UR is the first robotics manufacturer to be selected for the U.S. federal Advanced Robotics for Manufacturing Institute's (ARM) new Endorsement Program as it reviewed UR’s Educational Robotics Training program. At the state level, Ohio becomes the first U.S. state to evaluate and add UR courses to its Industry-Recognized Credential List (where it sits at 6 credit points for the 2021-2022 school year and onwards).
“These endorsements mean the world to schools hoping to introduce hands-on cobot courses in their classrooms,” says Channel Development Manager at Universal Robots, Corey Adams. “The educational legitimacy of UR cobots opens the door to applying for both expanded federal funding and in Ohio also state funding to acquire cobots. And it gives schools confidence that they are not only offering students a diploma but also an instant career path.”
In order to make the Ohio Department of Education’s credentialed list, numerous companies in the state, including major Tier 1 automotive makers and home appliance manufacturers, vouched for the UR cobots, detailing how they use them on the shop floor and need an ever-expanding, educated workforce to deploy, program and operate them. “Ohio is industry leading in recognizing manufacturing technology and we expect this to quickly cascade out to other states as well,” says Adams who is actively working with numerous states in obtaining educational credentials.
Brian Wilson chairs the Education and Workforce Advisory Committee at ARM and audited the UR Robotics Training Program: “It’s a very rigorous audit that made it apparent that UR listened and adapted to industry needs,” he says. “There is a big push for cobots that are affordable, that can easily be redeployed in different applications, and that are for both the large enterprise but also for the entrepreneur. Our endorsement is not just an academic accreditation; we look at whether the program helps the industry educate the workforce they need right now.”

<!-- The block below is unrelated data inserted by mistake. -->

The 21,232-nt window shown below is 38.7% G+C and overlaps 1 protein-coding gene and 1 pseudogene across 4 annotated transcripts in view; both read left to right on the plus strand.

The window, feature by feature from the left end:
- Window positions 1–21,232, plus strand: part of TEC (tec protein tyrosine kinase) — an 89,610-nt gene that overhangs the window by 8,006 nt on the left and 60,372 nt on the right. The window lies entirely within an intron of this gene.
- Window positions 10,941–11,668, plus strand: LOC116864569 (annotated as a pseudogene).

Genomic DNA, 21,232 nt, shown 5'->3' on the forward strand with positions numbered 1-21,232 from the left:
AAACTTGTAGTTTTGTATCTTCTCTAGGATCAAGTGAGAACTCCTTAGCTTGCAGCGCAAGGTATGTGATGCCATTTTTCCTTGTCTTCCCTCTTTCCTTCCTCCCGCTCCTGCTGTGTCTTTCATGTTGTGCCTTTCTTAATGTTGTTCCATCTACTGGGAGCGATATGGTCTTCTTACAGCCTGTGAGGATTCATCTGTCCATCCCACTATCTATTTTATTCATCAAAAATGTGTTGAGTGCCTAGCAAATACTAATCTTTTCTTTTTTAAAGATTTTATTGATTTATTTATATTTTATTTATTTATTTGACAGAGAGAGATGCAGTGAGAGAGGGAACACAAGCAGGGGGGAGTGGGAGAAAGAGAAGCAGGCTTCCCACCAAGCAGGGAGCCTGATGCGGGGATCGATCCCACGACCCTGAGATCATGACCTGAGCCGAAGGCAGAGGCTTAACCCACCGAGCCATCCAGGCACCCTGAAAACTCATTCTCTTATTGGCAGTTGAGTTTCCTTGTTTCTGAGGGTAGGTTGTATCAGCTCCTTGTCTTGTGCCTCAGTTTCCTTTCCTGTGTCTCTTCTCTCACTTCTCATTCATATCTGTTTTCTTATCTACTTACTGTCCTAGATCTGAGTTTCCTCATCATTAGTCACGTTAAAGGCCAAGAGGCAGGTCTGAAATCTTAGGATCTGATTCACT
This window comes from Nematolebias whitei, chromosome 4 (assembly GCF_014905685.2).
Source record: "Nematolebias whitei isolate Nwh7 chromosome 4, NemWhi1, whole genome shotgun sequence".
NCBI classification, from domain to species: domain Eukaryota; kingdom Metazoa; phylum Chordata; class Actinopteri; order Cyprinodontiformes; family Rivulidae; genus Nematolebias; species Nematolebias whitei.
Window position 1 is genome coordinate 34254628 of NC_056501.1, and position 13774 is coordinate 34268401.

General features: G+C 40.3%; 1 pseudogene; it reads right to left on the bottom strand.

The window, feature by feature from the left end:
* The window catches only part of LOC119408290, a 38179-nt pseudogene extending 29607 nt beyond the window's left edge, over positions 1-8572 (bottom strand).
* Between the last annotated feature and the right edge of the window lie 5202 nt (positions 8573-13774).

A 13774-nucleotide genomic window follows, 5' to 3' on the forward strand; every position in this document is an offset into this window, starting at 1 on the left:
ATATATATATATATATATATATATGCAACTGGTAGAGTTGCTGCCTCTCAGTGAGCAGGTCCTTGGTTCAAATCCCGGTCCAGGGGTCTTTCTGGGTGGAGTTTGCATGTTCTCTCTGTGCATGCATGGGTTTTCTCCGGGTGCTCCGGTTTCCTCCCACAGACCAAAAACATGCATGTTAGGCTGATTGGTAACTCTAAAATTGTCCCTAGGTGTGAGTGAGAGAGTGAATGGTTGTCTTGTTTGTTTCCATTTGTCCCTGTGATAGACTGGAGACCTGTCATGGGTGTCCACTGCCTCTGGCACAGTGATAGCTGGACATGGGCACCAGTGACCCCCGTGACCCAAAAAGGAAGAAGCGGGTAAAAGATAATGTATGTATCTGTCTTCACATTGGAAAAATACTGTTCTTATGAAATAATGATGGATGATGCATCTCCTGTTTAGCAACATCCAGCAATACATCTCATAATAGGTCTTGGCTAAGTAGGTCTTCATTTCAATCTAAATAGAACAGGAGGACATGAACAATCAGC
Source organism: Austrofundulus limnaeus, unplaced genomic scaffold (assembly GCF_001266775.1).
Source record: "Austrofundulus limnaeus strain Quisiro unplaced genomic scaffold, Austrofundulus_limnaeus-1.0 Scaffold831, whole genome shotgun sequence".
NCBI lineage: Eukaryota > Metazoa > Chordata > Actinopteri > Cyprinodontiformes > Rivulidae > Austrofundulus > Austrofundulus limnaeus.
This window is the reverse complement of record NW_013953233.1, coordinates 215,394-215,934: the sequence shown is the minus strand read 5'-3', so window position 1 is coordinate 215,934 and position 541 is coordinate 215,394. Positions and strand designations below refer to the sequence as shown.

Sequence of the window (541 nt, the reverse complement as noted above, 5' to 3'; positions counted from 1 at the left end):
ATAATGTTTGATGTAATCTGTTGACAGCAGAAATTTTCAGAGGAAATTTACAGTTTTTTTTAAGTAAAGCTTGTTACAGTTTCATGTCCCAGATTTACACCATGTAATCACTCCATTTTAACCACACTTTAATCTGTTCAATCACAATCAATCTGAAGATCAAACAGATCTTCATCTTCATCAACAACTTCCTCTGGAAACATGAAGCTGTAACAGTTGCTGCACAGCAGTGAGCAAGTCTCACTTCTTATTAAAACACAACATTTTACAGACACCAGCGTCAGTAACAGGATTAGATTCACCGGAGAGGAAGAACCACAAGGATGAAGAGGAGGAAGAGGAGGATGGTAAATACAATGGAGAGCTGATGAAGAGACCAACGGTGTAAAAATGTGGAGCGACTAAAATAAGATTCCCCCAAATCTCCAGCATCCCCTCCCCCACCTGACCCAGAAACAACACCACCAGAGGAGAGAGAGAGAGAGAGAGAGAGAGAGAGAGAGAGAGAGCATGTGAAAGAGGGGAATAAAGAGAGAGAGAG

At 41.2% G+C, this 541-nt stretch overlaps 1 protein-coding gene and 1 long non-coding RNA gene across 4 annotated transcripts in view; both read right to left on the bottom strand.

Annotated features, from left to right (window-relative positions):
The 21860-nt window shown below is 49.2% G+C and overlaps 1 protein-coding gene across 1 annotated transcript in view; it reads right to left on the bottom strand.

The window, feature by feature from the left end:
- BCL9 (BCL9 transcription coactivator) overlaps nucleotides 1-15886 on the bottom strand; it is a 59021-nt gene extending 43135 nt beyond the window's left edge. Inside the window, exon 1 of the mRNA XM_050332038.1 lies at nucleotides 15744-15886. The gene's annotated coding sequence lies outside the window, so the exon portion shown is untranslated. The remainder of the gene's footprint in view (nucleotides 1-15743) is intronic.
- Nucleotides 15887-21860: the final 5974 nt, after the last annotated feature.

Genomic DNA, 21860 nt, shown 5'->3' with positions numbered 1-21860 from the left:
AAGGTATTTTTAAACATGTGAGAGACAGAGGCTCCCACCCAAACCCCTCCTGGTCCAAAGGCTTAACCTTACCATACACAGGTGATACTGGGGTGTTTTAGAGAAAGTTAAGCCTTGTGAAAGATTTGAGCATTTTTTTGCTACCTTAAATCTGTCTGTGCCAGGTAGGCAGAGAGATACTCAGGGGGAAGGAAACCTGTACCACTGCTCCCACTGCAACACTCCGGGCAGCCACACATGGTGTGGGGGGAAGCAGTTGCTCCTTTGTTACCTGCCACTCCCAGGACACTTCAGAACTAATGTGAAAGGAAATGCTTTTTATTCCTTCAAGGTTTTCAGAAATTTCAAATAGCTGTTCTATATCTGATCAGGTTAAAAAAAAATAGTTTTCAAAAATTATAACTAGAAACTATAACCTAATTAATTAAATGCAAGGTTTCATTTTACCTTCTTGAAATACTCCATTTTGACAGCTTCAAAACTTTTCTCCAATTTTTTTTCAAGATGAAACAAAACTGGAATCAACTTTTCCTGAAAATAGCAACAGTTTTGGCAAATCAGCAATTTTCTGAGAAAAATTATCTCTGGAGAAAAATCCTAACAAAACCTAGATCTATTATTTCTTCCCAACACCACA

In the evaluation of the UR program, ARM stressed the "training of the trainer" aspect that ensures the quality of the teaching. “It’s also a course that can be offered from high school to industry professionals,” says Wilson. “There are many on and off-ramps in the lifelong learning journey and UR figured out how to make people embark on that journey at different career stages.”
At the Columbus State Community College in Ohio, the director of the Manufacturing Extension Partnership (MEP), Jeff Spain, explains how the college is now building a mixed lab space for cobots, that will focus on both professional development for manufacturing employees while also educating the next workforce generation to hit the ground running with cobots. “With their reduced footprint and intuitive programming, cobots have been a major disruption to industrial automation and are within that Industry 4.0 sweet spot of technology solutions that we find that our local employers need funded education programs for,” he says. “When large companies endorse UR cobots, it has a ripple effect through the supply-chains as Tier 1-3 suppliers and other industries realize that here is a vetted, nimble technology, that we have found offers low risk.”